That’s It, Marine Le Pen Is Writing France’s Laws Now

She’s claimed an ‘ideological victory’.

by Cole Stangler

25 December 2023

Marine Le Pen, a woman with blonde hair, sits among red seats
Marine Le Pen in France’s national assembly, December 2023. Xose Bouzas/Reuters

If historians are ever tasked with documenting the far-right’s march to power in 21st-century France, the immigration bill passed last week – described by French human rights groups as “the most regressive bill of the past 40 years for the rights and living conditions of foreigners” – will go down as a turning point.

For while an increasingly rightwing and well-funded press has helped shift the country’s ideological centre of gravity in recent years, and French president Emmanuel Macron has gradually embraced talking points once confined to the conservative fringes, never before has the president offered Marine Le Pen’s National Rally (RN) party the power to directly shape national policy. Soon after the vote came in on Tuesday evening, Le Pen claimed an “ideological victory” – and she was absolutely right.

One of the most talked-about measures in the new legislation is its clamping down on France’s historic policy of birthright citizenship, which has been in place since 1889 and which RN has long sought to repeal.

Currently, a child born on French soil to foreign parents and who resides regularly in France automatically obtains nationality at age 18. Under the new law, the same individual will have to formally request nationality between the ages of 16 and 18, a requirement that could deny citizenship to those inadequately informed of the changes.

The legislation also restricts the ability of immigrants to access a number of welfare programs, moving towards the system of “national preference” promoted by the RN’s Holocaust-denying founder and Marine’s father Jean-Marie Le Pen.

Today, rental assistance, childcare benefits and subsidies for seniors are open to all, regardless of nationality. To qualify under the new law, non-EU foreigners must either have five years of residency or proof of employment for two and a half years (three months of employment will suffice for rental aid).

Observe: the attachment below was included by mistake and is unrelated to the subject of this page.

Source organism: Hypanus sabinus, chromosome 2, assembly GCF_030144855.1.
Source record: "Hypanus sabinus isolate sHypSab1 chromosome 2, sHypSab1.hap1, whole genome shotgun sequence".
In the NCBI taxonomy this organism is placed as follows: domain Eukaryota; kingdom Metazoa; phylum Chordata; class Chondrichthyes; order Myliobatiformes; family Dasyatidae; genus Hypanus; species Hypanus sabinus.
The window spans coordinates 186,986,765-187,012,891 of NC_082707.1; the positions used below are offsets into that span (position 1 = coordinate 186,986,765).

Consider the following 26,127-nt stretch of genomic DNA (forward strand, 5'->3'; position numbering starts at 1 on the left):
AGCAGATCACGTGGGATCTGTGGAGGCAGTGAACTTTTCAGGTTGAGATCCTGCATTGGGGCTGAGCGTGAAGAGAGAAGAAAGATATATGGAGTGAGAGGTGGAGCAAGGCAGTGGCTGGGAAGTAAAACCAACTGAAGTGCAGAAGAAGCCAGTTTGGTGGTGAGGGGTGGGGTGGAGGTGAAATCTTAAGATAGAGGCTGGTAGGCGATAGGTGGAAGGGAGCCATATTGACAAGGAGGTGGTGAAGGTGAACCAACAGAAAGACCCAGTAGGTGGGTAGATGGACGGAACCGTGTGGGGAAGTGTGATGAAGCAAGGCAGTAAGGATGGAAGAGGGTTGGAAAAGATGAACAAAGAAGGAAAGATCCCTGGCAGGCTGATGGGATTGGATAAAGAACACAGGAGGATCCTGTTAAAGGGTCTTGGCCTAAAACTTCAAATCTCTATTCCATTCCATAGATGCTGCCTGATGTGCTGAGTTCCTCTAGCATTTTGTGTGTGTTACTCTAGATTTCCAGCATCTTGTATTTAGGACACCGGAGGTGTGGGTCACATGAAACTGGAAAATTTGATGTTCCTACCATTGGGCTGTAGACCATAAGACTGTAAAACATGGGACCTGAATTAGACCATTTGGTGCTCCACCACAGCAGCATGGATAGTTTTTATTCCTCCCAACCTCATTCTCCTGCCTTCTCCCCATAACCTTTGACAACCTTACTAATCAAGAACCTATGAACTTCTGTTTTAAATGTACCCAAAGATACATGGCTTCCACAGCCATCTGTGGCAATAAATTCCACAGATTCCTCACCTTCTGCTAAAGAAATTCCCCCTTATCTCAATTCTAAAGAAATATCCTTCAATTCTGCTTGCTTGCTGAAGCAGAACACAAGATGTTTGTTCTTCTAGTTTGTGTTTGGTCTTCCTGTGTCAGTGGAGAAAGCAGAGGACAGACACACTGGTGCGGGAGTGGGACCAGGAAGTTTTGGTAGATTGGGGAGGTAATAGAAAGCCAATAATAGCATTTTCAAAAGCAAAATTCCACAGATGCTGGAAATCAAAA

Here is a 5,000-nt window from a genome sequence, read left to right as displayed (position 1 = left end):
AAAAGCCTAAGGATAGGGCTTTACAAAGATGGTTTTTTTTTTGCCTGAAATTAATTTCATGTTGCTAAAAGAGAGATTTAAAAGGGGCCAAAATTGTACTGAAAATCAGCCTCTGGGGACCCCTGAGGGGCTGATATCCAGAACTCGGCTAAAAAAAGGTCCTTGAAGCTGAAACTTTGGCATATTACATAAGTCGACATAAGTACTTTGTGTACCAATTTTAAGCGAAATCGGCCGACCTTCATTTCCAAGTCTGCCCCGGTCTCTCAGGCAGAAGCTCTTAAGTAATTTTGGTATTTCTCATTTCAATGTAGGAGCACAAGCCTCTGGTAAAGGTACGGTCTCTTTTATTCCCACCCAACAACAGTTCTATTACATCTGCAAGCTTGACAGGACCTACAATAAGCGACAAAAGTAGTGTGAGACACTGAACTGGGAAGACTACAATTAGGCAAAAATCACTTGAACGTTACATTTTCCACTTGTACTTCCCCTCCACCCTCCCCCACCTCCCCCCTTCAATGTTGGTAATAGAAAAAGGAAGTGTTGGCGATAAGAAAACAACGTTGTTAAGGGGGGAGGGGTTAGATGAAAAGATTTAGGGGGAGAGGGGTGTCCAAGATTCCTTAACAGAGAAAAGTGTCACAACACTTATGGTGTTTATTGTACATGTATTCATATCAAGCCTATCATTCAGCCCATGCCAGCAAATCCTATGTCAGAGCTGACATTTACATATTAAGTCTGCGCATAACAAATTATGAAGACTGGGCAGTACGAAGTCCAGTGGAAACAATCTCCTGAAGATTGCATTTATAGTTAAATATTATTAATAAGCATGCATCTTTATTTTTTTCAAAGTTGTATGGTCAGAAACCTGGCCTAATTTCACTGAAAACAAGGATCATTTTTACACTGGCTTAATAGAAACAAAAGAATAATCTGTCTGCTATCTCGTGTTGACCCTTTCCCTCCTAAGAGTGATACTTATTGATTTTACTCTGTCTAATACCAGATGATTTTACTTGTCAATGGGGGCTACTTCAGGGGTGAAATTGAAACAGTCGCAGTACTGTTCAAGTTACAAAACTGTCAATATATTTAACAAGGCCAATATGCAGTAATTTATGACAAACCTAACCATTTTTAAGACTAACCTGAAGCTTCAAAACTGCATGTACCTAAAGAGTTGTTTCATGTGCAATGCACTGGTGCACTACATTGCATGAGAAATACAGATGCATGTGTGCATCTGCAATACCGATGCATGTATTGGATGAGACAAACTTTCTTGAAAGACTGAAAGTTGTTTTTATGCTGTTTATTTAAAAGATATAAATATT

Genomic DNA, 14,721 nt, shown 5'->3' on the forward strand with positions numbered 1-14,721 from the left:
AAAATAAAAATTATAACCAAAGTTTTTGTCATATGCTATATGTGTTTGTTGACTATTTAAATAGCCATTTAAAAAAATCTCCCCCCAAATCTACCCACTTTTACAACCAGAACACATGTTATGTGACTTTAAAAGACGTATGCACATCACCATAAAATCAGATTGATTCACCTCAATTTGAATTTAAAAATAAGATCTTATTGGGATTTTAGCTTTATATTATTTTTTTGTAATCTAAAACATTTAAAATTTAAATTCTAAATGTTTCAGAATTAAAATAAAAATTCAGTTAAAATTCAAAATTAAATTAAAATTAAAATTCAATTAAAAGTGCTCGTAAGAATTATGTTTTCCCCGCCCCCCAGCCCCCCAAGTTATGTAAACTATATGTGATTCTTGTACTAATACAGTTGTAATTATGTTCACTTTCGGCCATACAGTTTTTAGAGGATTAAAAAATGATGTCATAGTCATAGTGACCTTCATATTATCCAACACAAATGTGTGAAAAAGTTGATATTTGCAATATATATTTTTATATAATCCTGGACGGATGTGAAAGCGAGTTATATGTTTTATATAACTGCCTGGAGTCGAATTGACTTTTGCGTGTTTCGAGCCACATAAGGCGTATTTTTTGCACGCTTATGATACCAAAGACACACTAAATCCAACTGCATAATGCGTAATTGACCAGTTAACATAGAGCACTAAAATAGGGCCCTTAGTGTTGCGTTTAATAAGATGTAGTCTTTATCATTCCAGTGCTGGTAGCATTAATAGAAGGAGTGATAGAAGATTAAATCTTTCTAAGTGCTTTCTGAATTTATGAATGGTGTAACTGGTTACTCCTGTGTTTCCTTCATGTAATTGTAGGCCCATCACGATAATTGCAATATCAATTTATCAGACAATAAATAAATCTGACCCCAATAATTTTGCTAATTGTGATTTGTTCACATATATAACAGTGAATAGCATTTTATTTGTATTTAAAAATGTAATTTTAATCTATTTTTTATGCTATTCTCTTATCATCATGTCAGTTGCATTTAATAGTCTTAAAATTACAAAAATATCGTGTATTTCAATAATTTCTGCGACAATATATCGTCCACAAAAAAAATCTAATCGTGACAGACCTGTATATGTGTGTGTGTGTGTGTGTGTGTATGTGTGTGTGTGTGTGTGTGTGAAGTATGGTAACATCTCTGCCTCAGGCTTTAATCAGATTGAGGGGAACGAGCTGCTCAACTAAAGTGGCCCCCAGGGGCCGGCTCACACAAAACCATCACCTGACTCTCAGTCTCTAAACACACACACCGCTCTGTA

The law is particularly dangerous for France’s roughly 700,000 undocumented immigrants. While offering undocumented workers in high-demand occupations a path to residency, it also reintroduces a law abolished by former president François Hollande to allow police to fine people up to €3,750 if they are found to be in the country unlawfully, and increases sanctions on businesses employing undocumented workers.

The rest of the law is a potpourri of xenophobic cruelty, elements of which may not withstand scrutiny from France’s constitutional council. Foreign students will have to fork over security deposits to obtain visas. Parliament will impose annual immigration quotas. Immigrants will need to wait 24 months – not 18 – before requesting family reunification. Authorities can strip dual nationals of French citizenship if they are convicted of murdering a state official.

The far-right did not force Macron to do any of this – it was the president and his allies who pushed this legislation. After the national assembly shot down an initial immigration bill crafted by Macron’s interior minister Gérard Darmanin, the president and his cabinet could have accepted defeat and moved on. Instead they turned to the senate, controlled by rightwing party The Republicans, and came back with an even harsher proposal. After MPs from his own coalition voiced reservations about the new bill and far-right leader Marine Le Pen publicly gave it her blessing, Macron had yet another chance to back down – but ploughed ahead anyway, relying on 88 votes from RN to overcome the noes and abstentions from his own party.